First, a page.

Since I was young, I have always been told that physical tension while playing is not good: That it could ruin your playing or hurt your body in the long run. Many teachers have recommended that I approach the instrument in the most natural way possible. Lately, I have been thinking about that and wondering if tension really does have a negative affect on the development of healthy playing.
A good starting point in order to understand tension is asking the question “is tension natural?” Is tension present in our daily lives? It is indeed! Tension is relaxation’s counterpart: Just think, when tension and relaxation alternate, movement occurs. Every single movement, even the smallest one, requires some degree of tension and relaxation from opposing muscles. Without tension no one would be able to move, or even breathe.
So what is so bad about having some tension? There are two things related to tension that can lead to trouble while approaching the instrument: The amount of tension used while performing, and the misplacement of tension while playing.
I’ve observed there are two zones in the body where tension is located and necessary in order to perform in an effective and efficient way: The embouchure and the middle section of the body (abdominal, rib cage and lower back).
During the breathing process, the diaphragm lowers creating room for the lungs to expand while taking in air: This is the vacuum created by the diaphragm. In order to exhale the air, the abdominal, rib cage, and lower pelvic muscles tense, pushing air out of the lungs. If tension in these muscles is present during inhalation, pulling air in would be impossible. The same applies to exhaling without the use of any tension.
The muscles located in the cheek and chin tense in order to create a frame where the mouthpiece will be placed. The lips that remain inside the mouthpiece’s rim produce vibrations when the air is released from the lungs through the lips’ aperture. In order to produce this vibration, the lips must be in contact with one another while the air stream is going through: In order to ensure this, the lips must tense against each other, so they are not pulled apart by the air’s pressure on its way out.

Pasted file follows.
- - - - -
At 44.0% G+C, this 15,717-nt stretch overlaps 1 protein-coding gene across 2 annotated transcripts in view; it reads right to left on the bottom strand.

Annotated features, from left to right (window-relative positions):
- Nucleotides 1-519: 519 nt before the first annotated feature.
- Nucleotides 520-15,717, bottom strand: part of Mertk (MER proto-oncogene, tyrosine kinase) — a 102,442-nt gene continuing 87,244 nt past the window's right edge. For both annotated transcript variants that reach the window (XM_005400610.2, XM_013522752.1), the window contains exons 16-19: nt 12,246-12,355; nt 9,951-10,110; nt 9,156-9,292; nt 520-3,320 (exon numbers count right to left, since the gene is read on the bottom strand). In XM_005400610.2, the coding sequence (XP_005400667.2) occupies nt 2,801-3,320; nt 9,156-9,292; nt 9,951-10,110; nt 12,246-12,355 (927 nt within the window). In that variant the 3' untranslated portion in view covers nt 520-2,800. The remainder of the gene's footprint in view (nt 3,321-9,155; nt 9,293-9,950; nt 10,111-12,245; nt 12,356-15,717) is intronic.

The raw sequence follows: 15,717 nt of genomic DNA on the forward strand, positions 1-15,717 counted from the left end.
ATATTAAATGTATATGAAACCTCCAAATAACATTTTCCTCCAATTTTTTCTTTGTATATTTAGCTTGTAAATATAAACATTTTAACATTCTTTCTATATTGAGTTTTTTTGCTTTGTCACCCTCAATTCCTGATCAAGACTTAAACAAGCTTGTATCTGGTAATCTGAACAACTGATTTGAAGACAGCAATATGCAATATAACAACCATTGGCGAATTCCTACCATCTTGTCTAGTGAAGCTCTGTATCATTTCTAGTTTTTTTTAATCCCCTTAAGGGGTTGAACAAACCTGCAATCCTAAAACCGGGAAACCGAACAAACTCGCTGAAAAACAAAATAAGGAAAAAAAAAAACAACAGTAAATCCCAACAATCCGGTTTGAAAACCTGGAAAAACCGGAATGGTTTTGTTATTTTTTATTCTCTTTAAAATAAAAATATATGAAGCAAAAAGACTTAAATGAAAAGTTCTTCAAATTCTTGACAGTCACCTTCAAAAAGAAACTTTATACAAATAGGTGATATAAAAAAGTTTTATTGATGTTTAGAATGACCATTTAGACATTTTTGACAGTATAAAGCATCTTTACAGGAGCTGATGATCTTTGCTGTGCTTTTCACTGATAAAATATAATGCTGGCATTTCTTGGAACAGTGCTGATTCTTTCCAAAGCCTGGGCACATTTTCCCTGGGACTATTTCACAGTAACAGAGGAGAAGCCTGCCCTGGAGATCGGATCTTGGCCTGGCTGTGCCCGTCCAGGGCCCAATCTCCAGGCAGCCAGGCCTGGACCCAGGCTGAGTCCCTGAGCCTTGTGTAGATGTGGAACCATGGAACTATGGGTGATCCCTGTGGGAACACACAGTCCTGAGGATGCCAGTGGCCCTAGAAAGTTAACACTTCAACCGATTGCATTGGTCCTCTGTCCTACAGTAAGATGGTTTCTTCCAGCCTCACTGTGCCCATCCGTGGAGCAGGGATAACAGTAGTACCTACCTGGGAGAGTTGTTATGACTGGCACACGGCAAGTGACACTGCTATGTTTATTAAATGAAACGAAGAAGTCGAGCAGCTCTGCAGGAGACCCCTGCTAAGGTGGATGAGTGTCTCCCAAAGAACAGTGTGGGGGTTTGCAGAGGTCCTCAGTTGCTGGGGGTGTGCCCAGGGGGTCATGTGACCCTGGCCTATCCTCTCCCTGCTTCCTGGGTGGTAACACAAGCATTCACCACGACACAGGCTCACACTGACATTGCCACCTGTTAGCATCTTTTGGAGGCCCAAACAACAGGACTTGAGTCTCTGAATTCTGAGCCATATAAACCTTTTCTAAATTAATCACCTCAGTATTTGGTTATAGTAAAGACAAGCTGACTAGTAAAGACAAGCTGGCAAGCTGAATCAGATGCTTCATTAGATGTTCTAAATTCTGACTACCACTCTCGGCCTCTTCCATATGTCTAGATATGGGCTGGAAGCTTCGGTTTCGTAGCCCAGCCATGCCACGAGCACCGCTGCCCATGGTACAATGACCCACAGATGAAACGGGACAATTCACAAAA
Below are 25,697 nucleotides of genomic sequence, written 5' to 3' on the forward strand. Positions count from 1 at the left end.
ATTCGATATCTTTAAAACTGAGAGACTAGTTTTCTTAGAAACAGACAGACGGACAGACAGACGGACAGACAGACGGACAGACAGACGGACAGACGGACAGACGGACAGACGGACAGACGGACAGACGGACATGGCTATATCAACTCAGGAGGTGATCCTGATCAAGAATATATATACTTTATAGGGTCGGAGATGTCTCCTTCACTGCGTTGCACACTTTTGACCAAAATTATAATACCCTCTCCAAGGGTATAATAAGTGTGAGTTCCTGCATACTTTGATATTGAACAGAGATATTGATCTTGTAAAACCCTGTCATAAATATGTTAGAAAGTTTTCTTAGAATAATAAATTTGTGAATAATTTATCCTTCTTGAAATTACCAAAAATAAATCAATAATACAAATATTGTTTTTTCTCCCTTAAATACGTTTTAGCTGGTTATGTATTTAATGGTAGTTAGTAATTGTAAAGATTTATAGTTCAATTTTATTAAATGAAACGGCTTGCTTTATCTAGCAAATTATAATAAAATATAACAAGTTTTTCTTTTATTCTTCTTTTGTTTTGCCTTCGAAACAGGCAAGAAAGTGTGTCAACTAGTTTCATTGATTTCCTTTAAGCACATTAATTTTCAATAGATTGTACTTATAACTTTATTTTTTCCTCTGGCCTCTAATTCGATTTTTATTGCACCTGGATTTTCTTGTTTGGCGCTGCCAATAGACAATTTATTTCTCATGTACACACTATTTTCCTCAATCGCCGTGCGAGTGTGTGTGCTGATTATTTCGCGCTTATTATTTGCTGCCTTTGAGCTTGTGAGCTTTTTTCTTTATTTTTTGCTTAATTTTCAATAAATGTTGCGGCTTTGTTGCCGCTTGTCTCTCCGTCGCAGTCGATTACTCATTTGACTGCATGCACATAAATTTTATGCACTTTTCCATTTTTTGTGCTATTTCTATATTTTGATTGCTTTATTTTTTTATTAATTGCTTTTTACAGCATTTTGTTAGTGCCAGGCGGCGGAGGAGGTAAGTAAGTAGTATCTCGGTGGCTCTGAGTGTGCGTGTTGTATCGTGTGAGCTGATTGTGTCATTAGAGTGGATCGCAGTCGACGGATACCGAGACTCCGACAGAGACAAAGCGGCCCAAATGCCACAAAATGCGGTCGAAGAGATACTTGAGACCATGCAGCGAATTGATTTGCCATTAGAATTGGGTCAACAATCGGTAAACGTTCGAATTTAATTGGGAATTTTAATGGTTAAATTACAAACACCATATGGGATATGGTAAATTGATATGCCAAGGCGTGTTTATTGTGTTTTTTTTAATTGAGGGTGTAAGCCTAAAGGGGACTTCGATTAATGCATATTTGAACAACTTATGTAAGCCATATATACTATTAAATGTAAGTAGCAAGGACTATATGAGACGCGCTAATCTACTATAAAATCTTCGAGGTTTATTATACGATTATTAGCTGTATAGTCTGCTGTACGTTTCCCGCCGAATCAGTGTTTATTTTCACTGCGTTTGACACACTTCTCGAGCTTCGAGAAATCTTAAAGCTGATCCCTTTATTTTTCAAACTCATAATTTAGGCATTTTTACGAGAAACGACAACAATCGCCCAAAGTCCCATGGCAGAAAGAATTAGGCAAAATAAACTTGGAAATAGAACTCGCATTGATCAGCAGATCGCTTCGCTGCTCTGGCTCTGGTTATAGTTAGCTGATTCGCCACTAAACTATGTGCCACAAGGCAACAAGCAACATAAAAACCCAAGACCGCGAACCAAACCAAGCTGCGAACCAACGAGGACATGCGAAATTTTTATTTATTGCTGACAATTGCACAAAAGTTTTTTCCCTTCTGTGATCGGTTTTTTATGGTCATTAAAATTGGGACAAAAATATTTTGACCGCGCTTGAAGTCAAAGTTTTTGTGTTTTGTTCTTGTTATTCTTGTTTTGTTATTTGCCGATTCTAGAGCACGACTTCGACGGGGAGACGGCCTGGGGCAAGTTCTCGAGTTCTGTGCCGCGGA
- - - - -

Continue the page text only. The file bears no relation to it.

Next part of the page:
The amount of tension used in both processes determines the outcome of the product: During the breathing process, too much tension during exhalation can result in a tone that sounds forced, while an absence of tension can result in a tone that sounds big but lazy. Any excessive pressure between the lips can undermine the lips’ vibration, resulting in narrow, nasal sounds that often pitch higher on intonation. On the other hand, a loose embouchure can result in unfocused, airy sounds, and (in the long run) a weak, trembly embouchure, due to under-development of the lip muscles, failing to respond to the requirements demanded to produce sound.
So far, I have only discussed tension applied to performing. Tension that has little or nothing to do with the playing process, often located in the arms, chest, shoulders and neck, is not only useless, but also negatively affects the sound quality, the efficiency of sound production, and (in the long run) the musician’s health.
The proper level and appropriate placement of tension is everything. Keep in mind that the level varies from player to player, and the level requirement differs at each register and dynamic. Experimenting in order to determine the right amount of tension for each pitch and dynamic is highly recommended.